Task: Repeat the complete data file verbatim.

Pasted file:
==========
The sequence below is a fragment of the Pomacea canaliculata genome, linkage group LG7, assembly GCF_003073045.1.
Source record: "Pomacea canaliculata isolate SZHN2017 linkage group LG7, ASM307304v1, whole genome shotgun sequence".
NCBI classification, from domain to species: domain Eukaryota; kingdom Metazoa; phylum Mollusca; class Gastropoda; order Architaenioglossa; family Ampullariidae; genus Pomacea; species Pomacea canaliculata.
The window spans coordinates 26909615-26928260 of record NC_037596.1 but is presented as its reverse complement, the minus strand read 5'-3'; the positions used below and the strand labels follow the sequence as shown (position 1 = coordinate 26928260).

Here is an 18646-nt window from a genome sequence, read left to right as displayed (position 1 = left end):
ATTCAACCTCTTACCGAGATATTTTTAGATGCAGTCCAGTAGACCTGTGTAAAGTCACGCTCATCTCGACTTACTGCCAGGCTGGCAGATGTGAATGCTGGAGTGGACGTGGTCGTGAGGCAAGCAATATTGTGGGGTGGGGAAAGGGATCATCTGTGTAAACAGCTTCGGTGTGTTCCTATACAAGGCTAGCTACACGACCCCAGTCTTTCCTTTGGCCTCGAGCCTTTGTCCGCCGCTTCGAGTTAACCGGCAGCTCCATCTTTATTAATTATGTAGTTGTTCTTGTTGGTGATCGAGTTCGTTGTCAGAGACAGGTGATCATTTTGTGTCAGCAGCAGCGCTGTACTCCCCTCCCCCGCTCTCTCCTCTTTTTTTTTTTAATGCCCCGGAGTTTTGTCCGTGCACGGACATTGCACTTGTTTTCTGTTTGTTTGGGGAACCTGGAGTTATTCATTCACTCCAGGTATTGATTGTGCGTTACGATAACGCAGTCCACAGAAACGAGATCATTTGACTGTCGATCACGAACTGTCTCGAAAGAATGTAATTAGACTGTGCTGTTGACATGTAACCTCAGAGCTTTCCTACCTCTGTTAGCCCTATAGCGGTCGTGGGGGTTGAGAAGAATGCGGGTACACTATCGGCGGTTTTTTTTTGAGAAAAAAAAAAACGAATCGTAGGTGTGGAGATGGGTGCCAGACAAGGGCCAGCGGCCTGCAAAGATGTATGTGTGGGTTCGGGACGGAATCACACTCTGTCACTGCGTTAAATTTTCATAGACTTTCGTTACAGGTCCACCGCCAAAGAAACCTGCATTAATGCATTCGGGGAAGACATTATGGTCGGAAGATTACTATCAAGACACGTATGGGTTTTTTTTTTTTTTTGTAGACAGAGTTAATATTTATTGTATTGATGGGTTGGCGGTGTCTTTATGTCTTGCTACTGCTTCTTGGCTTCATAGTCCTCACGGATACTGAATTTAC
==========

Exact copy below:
The sequence below is a fragment of the Pomacea canaliculata genome, linkage group LG7, assembly GCF_003073045.1.
Source record: "Pomacea canaliculata isolate SZHN2017 linkage group LG7, ASM307304v1, whole genome shotgun sequence".
NCBI classification, from domain to species: domain Eukaryota; kingdom Metazoa; phylum Mollusca; class Gastropoda; order Architaenioglossa; family Ampullariidae; genus Pomacea; species Pomacea canaliculata.
The window spans coordinates 26909615-26928260 of record NC_037596.1 but is presented as its reverse complement, the minus strand read 5'-3'; the positions used below and the strand labels follow the sequence as shown (position 1 = coordinate 26928260).

Here is an 18646-nt window from a genome sequence, read left to right as displayed (position 1 = left end):
ATTCAACCTCTTACCGAGATATTTTTAGATGCAGTCCAGTAGACCTGTGTAAAGTCACGCTCATCTCGACTTACTGCCAGGCTGGCAGATGTGAATGCTGGAGTGGACGTGGTCGTGAGGCAAGCAATATTGTGGGGTGGGGAAAGGGATCATCTGTGTAAACAGCTTCGGTGTGTTCCTATACAAGGCTAGCTACACGACCCCAGTCTTTCCTTTGGCCTCGAGCCTTTGTCCGCCGCTTCGAGTTAACCGGCAGCTCCATCTTTATTAATTATGTAGTTGTTCTTGTTGGTGATCGAGTTCGTTGTCAGAGACAGGTGATCATTTTGTGTCAGCAGCAGCGCTGTACTCCCCTCCCCCGCTCTCTCCTCTTTTTTTTTTTAATGCCCCGGAGTTTTGTCCGTGCACGGACATTGCACTTGTTTTCTGTTTGTTTGGGGAACCTGGAGTTATTCATTCACTCCAGGTATTGATTGTGCGTTACGATAACGCAGTCCACAGAAACGAGATCATTTGACTGTCGATCACGAACTGTCTCGAAAGAATGTAATTAGACTGTGCTGTTGACATGTAACCTCAGAGCTTTCCTACCTCTGTTAGCCCTATAGCGGTCGTGGGGGTTGAGAAGAATGCGGGTACACTATCGGCGGTTTTTTTTTGAGAAAAAAAAAAACGAATCGTAGGTGTGGAGATGGGTGCCAGACAAGGGCCAGCGGCCTGCAAAGATGTATGTGTGGGTTCGGGACGGAATCACACTCTGTCACTGCGTTAAATTTTCATAGACTTTCGTTACAGGTCCACCGCCAAAGAAACCTGCATTAATGCATTCGGGGAAGACATTATGGTCGGAAGATTACTATCAAGACACGTATGGGTTTTTTTTTTTTTTTGTAGACAGAGTTAATATTTATTGTATTGATGGGTTGGCGGTGTCTTTATGTCTTGCTACTGCTTCTTGGCTTCATAGTCCTCACGGATACTGAATTTAC